Dwindling institutions

A lot of friends approach me to write more about problems and challenges afflicting our beloved country. We all know that there is a sea of problems ranging from the very simple to the most complicated ones on multiple fronts, which keep frustrating the masses with almost all governments’ efforts looking inadequate.

Without any claim and false pride in high academic degrees or bureaucratic grades, anyone with the experience of living in a developed and civilised country would know the practical ways of dealing with the menaces permanently afflicting our country. However, nothing seems to work for the simple reason that the focus never shifts to the improvement of human capital and institutions.

Personal experience and a closer analyses of Japan, Germany, Malaysia, Turkey and Kazakhstan urged me to write this piece, aimed at drawing the government and public attention towards the revival of the two most essential institutions needed for the production of well-groomed human resources needed to run the state machinery efficiently and honestly i.e. the institutions of mothers and teachers.

Nobody could deny the importance of the role of the mother in building a society. A mother greatly influences a child’s overall development and well-being. The greatness of mother and her sacrifices cannot be ignored by any one. A mother supports and helps her child in improving throughout her life.

The universally accepted important roles and responsibilities of mothers in child development include development of the strongest emotional bond with the child, giving proper environment for the right growth, a child’s behavioural development, instilling trust and security, promoting family bonding, being kind, loving and caring, being thoughtful and sensitive, infusing a positive attitude, establishing role of routine and discipline in life, imbuing hard work, teaching good manners and grooming them as useful members of family and society.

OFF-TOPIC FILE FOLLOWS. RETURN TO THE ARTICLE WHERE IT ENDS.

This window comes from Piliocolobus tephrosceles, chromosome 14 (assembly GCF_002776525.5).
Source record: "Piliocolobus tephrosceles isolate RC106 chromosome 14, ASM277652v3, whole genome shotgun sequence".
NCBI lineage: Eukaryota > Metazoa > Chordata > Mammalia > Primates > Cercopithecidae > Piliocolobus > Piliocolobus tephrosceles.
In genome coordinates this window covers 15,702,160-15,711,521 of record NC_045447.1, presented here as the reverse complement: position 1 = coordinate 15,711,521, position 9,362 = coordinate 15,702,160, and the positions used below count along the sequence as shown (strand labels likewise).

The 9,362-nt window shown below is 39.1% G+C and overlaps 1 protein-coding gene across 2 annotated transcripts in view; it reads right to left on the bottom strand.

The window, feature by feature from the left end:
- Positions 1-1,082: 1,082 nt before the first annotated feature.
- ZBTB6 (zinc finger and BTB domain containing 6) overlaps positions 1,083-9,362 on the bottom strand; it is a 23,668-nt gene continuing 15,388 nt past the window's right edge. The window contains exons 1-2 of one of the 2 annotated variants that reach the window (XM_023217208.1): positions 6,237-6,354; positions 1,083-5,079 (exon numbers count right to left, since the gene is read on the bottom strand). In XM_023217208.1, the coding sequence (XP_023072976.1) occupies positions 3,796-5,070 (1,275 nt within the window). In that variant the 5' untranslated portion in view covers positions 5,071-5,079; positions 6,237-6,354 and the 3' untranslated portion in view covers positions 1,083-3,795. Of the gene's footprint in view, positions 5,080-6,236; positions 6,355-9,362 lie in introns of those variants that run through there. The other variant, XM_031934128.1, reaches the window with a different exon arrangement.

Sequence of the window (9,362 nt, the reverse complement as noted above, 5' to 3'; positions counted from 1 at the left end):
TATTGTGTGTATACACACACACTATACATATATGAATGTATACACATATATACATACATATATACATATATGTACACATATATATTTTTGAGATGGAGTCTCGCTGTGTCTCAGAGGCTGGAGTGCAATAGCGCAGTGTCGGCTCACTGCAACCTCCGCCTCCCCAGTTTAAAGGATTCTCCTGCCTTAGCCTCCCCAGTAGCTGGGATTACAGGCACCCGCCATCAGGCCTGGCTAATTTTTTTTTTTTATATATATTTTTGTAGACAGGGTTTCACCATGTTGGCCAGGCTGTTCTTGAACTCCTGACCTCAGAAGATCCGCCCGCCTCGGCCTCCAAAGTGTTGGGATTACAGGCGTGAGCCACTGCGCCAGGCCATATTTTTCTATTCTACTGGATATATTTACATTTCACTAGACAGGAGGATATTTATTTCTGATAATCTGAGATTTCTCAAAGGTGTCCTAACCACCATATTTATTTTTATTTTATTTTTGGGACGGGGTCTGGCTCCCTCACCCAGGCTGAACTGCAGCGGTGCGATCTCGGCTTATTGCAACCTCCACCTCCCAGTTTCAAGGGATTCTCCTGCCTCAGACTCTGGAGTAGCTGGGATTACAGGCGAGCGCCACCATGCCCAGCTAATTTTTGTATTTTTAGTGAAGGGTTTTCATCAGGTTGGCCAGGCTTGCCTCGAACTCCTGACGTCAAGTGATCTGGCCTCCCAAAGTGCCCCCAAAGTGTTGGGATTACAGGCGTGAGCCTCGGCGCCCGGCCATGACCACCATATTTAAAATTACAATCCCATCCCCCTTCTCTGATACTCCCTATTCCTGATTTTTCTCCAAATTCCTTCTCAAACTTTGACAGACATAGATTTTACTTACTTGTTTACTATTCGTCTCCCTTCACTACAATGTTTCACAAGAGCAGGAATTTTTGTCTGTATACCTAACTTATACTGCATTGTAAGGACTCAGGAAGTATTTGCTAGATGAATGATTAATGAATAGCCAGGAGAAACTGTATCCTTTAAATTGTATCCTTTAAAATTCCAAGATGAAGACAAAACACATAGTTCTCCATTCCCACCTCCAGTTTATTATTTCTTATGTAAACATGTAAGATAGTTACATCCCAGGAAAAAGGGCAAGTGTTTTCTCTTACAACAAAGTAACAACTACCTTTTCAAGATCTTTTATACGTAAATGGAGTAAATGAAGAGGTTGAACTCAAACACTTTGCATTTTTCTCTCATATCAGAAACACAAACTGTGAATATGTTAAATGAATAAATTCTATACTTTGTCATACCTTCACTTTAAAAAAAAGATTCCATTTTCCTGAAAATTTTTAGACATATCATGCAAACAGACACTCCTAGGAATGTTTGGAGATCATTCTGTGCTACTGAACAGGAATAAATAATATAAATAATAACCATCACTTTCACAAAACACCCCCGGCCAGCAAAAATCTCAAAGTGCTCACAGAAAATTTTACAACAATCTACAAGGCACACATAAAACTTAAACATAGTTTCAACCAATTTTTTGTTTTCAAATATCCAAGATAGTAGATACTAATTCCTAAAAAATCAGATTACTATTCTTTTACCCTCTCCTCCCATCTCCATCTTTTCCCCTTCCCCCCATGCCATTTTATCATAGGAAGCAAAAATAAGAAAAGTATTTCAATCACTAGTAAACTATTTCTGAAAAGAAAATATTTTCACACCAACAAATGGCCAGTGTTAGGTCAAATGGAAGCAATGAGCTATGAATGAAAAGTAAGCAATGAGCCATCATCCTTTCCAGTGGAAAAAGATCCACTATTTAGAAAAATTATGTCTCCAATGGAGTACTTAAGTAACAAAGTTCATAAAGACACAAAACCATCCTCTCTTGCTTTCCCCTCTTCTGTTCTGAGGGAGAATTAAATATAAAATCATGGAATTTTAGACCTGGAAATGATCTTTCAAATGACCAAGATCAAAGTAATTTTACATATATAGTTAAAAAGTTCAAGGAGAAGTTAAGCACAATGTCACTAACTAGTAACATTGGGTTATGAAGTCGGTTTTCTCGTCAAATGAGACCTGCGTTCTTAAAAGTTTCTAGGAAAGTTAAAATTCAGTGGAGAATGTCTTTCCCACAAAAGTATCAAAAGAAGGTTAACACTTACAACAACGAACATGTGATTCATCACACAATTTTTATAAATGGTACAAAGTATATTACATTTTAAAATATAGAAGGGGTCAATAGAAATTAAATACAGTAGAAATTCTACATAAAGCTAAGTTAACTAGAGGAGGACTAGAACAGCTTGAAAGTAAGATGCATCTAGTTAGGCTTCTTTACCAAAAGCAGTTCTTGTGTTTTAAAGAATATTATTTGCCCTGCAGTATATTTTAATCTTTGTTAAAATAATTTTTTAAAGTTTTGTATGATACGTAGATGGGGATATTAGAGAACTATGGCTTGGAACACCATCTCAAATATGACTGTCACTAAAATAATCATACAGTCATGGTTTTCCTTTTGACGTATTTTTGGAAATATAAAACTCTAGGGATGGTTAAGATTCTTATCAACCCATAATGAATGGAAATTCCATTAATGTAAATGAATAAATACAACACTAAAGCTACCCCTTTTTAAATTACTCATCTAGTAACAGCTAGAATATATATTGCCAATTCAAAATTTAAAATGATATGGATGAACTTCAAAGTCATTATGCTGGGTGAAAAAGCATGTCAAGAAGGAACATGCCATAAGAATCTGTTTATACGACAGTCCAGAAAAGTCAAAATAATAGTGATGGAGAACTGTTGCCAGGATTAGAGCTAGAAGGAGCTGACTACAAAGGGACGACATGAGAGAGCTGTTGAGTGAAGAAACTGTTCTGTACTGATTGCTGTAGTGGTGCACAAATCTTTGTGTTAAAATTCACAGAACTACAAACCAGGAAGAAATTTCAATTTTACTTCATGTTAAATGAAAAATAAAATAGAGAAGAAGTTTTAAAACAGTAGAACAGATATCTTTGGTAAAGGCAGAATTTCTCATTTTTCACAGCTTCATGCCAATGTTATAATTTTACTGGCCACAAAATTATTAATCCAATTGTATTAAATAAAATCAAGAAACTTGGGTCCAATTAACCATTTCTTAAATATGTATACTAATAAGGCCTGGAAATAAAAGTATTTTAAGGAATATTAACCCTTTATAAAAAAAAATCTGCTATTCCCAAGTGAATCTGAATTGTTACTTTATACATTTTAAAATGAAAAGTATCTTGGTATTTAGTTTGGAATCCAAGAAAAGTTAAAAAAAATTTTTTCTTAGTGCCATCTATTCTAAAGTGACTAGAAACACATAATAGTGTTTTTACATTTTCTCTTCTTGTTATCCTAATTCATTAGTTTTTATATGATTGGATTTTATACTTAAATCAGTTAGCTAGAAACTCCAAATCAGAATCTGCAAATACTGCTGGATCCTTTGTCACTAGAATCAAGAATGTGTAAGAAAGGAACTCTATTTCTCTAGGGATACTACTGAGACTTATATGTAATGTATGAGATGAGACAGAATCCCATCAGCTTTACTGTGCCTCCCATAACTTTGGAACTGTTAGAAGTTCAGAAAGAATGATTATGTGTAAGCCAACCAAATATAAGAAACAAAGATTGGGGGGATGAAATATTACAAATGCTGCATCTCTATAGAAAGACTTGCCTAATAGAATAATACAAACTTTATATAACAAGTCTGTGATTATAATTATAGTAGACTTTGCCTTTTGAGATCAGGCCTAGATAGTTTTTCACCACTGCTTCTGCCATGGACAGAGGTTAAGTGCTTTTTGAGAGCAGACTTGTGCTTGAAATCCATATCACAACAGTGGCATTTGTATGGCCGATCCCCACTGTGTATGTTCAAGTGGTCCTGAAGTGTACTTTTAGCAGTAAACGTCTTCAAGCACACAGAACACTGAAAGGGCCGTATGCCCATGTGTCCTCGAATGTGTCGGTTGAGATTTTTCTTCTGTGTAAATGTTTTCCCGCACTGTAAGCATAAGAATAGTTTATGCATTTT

After WW-II, Japan and Germany were totally destroyed and annihilated; however, the roles played by the mothers in re-raising their nation and states as the most developed, thriving and civilised countries in less than four decades is worth emulation.

The cultural invasion of Pakistan by India starting from the mid-70s, the former Soviet Union’s invasion of Afghanistan and the consequent pilferage of drugs, weapons and illicit money, the rise of militancy in the name of religion, the promotion and sponsorship of sectarian outfits, artificial prosperity widening the gulf between the haves and have-nots and the nationalisation of educational institutions wreaked havoc on Pakistan’s society and the state.

The worst hit were the institutions of mothers and teachers who became increasingly extraneous and somewhat castoff. The political elite in Pakistan has throughout kept the masses illiterate, poor, dependent, engrossed in endless ‘thana-katchehry’ circles as a strategy to keep their hold on the reins of power through the exploitation of masses. The only hope for grooming the new generations were the mothers and teachers who found themselves in a dilemma due to misplaced priorities.

Teachers have also been kept deprived of the much needed higher socio-economic status in society by successive governments; thus teachers are forced to indulge in petty ways of meeting the ends. The uneven and visionless education system is not only hurting the students, parents and teachers, but in fact harming the future of the country. Consequently, the last four to five generations in the country are far from the desired level of human index needed to qualify as a civilised youth.

Therefore, the lack of discipline, honesty, corruption, missing hard work, violence and extremism emanate from deliberate failure of these two most essential institutions which build a harmonious society.

If Pakistan is to overcome its perennial problems, the immediate revival of mothers and teachers institutions at par with most civilised countries is considered an inescapable imperative. The positive results would show within two decades. Investment in human capital should be the hallmark of the long-baked but recently announced National Security Policy; otherwise, it would remain a political gimmick on paper and in rhetoric. May Allah bless Pakistan!

The writer is a retired senior army officer with experience in international relations, military diplomacy and analysis of geo-political and strategic security issues.

The uneven and visionless education system is not only hurting students but is harming the future of the country.

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